Due to the weakening of the shilling against the US dollar over the last year, the payment rates have also been adjusted. Motorists will now pay between Ksh120-Ksh1,800, up from the previous rate range of Ksh100-Ksh1,550.

High-capacity vehicles such as lorries will be charged between Ksh600 and Ksh1,800 for using the expressway as per the distance covered while low-capacity vehicles will pay between Ksh120 and Ksh360. 

The amount charged will be dependent on the distance travelled, as the expressway has 11 interchanges at Mlolongo, Standard Gauge Railway, Jomo Kenyatta International Airport, Eastern Bypass, Southern Bypass, Capital Centre, Haile Selassie Avenue, Museum Hill, Westlands and James Gichuru Road. (See the breakdown of charges by distance in the last section of this article).

Nairobi Expressway Dos and Don'ts

There are various rules and regulations that will govern the Nairobi Expressway, with an array of fines/penalties imposed on anyone deemed to be in violation of the said rules.

Motorists using the Nairobi Expressway will be required to move at a speed of 80km/h.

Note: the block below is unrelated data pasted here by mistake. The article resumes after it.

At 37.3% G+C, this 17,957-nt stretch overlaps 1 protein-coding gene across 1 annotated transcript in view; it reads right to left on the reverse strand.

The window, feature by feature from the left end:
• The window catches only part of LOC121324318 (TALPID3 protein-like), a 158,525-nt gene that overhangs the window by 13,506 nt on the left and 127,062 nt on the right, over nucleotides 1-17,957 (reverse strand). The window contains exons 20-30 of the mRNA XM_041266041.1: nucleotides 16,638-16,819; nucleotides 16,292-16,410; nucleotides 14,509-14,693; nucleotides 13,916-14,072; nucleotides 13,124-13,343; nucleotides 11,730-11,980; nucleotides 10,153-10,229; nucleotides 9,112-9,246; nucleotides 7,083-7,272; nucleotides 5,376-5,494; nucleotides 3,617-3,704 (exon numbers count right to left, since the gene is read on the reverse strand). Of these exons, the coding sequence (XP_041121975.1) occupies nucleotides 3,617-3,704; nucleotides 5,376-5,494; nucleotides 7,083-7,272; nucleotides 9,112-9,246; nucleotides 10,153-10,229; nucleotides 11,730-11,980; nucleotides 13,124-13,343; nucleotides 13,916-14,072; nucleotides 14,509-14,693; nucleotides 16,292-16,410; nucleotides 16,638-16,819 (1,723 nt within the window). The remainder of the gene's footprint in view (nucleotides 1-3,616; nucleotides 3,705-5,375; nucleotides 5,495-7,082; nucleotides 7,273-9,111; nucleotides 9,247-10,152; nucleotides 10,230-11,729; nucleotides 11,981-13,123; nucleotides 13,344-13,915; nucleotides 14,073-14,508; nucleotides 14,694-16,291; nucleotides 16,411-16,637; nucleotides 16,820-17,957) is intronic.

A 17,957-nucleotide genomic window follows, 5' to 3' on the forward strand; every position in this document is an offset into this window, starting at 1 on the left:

On the expressway, U-turns and reversals are prohibited, and motorists who miss their planned exit must proceed to the next toll station to exit.

Several activities on the expressway have also been prohibited, including graffiti and scribbling on expressway property and erecting billboards without prior authorisation.

Race car drivers have also been targeted because any type of speed test or race is banned on the expressway.

Motorcycles, bicycles, scooters and tuktuks will not be allowed to access the highway. Also prohibited are pedestrians and skaters. Others prohibited are wheelbarrows and handcarts.

A yet-to-be-published Moja Expressway road administration manual will detail the various fines and penalties. These run as high as a million shillings or more if damage is caused to any of the high-tech machines installed at the various toll stations.

For example, any damage to the cantilever variable information board, which provides information on the direction of a vehicle, will result in a Ksh8.8 million fine.

Damage to the concrete pavement will be penalised at Ksh6,592, as will scratches on the pavement (Ksh2,362), guardrails (Ksh45,348), and signboards (Ksh34,547- Ksh81,120), among other things.

The 27.1 kilometre overpass road, built at a cost of Ksh88 billion through a public private partnership, is expected to save Kenyans or travellers considerable time given the perennial traffic crisis in the capital city. It will take one about 15 minutes from the JKIA to an office in Westlands.

The design of the Nairobi Expressway is such that the first 15.5km (Mlolongo to Nextgen Mall) is built at grade level; 8.5km (Nextgen Mall to St. Mark in Westlands) as an elevated road – followed by a 3.6km ground level road from ACK St. Mark’s Church, Westlands to the James Gichuru Road junction.